Cristina A. Ugarte

University of Florida, Gainesville, Florida, United States

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Publications (4)6.05 Total impact

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    ABSTRACT: Hydrologic conditions are critical to the nesting behavior and reproductive success of crocodilians. In South Florida, USA, growing human settlement has led to extensive surface water management and modification of historical water flows in the wetlands, which have affected regional nesting of the American alligator (Alligator mississippiensis). Although both natural and anthropogenic factors are considered to determine hydrologic conditions, the aspects of hydrological patterns that affect alligator nest effort, flooding (partial and complete), and failure (no hatchling) are unclear. We deconstructed annual hydrological patterns using harmonic models that estimated hydrological matrices including mean, amplitude, timing of peak, and periodicity of surface water depth and discharge and examined their effects on alligator nesting using survey data from Shark Slough, Everglades National Park, from 1985 to 2005. Nest effort increased in years with higher mean and lesser periodicity of water depth. A greater proportion of nests were flooded and failed when peak discharge occurred earlier in the year. Also, nest flooding rates were greater in years with greater periodicity of water depth, and nest failure rate was greater when mean discharge was higher. This study guides future water management decisions to mitigate negative impacts on reproduction of alligators and provides wildlife managers with a tool for assessing and modifying annual water management plans to conserve crocodilians and other wetland species.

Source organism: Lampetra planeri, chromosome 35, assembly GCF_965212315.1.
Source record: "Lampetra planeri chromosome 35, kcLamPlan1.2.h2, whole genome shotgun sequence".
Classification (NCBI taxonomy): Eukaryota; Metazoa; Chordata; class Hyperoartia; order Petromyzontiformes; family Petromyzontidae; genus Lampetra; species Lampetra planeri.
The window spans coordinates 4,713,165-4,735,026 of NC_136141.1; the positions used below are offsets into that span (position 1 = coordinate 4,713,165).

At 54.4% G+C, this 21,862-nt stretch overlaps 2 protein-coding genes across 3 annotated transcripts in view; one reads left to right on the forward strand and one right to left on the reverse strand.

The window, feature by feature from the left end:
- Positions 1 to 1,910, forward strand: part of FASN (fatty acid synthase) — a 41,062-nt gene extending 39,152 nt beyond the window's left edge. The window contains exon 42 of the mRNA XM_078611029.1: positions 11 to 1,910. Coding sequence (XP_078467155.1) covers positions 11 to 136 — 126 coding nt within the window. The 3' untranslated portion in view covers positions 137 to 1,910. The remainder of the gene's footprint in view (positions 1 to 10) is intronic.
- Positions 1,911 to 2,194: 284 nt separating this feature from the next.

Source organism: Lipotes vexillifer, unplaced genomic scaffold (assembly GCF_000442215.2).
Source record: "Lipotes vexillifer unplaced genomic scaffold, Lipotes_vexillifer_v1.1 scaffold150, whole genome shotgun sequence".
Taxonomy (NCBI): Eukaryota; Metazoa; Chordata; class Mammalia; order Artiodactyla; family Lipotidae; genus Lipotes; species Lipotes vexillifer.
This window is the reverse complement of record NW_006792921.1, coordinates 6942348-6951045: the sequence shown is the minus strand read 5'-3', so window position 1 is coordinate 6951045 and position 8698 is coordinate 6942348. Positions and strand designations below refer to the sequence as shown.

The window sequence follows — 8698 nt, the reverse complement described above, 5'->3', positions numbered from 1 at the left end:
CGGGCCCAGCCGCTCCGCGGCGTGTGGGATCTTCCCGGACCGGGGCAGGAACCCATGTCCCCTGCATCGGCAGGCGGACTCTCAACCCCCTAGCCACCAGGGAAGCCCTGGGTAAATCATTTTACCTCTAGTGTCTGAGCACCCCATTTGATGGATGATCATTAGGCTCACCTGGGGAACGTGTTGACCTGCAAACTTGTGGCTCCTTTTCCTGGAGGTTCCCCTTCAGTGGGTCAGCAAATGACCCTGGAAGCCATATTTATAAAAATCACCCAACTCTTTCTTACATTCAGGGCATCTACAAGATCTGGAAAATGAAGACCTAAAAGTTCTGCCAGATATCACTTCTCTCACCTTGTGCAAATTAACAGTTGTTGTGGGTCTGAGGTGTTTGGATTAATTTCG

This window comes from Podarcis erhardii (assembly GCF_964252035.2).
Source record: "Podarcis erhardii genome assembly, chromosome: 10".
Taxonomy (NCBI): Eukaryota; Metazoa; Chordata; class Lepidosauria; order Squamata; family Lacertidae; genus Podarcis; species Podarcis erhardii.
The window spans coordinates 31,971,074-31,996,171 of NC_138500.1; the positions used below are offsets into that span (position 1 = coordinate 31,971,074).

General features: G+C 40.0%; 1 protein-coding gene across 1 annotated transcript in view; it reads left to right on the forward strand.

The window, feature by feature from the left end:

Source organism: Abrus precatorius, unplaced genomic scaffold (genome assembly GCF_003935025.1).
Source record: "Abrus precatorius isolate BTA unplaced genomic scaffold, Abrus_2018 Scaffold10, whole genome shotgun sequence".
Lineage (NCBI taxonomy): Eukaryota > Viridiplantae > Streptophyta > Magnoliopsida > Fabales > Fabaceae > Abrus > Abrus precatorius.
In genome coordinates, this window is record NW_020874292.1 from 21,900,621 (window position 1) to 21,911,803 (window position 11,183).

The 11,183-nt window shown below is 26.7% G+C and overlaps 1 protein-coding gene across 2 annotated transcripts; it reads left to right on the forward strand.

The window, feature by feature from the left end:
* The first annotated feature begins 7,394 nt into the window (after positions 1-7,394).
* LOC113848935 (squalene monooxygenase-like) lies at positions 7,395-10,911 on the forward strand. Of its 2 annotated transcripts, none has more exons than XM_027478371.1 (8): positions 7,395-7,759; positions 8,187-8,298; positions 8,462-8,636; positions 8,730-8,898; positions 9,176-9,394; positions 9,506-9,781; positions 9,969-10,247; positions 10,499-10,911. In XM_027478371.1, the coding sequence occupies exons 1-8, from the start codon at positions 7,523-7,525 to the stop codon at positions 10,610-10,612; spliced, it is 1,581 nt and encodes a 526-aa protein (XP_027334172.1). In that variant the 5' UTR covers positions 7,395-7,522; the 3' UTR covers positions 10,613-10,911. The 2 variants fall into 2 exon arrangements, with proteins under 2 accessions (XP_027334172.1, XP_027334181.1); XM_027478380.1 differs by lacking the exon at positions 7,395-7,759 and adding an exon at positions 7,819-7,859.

Journal of Wildlife Management 01/2013; · 1.64 Impact Factor
  • Cristina A. Ugarte, Kenneth G. Rice, Maureen A. Donnelly
    Copeia 01/2007; 2007(2):436-448. · 0.90 Impact Factor
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    ABSTRACT: Tree islands—small, wetland forest communities imbedded in a matrix of freshwater marsh—characterize Arthur R. Marshall Loxahatchee National Wildlife Refuge in South Florida. The establishment and spread of invasive exotic plant species were hypothesized to alter tree-island communities and prolong recovery times from hurricane disturbances. During the fall of 2004, two hurricanes, Frances and Jeanne, caused damage to these tree islands. We examined the spatial extent of damage to tree islands and tree species across the Refuge by sampling 74 islands. Each tree island was assigned an overall damage rating based on both the openness of the canopy and the type and quantity of damage received. Distance from the eye-wall of the hurricanes, tree-island size, average tree height on the island, and relative abundance of invasive exotic plants were examined as predictors of damage. Over 85% of the sampled tree islands had damage, with most of the damage occurring in the center of the Refuge. Most tree islands were found to have moderate damage, (i.e., snapped large branches and less than 50% canopy cover removed). Persea palustris (swamp bays) had more snapped trunks than Ilex cassine (dahoon holly) and Myrica cerifera (wax myrtle). Islands with larger trees had heavier damage than islands with shrubs or smaller trees. Fifty-eight percent of the tree islands sampled had either Lygodium microphyllum (lygodium) and/or Melaleuca quinquenervia (melaleuca). The only island with severe damage had abundant lygodium that appeared to have caused the entire canopy to collapse. These hurricanes present a unique opportunity to investigate recovery patterns of tree islands in an ecosystem impacted by invasive exotics. They also provide an opportunity to examine patterns of spread and recruitment of lygodium and melaleuca.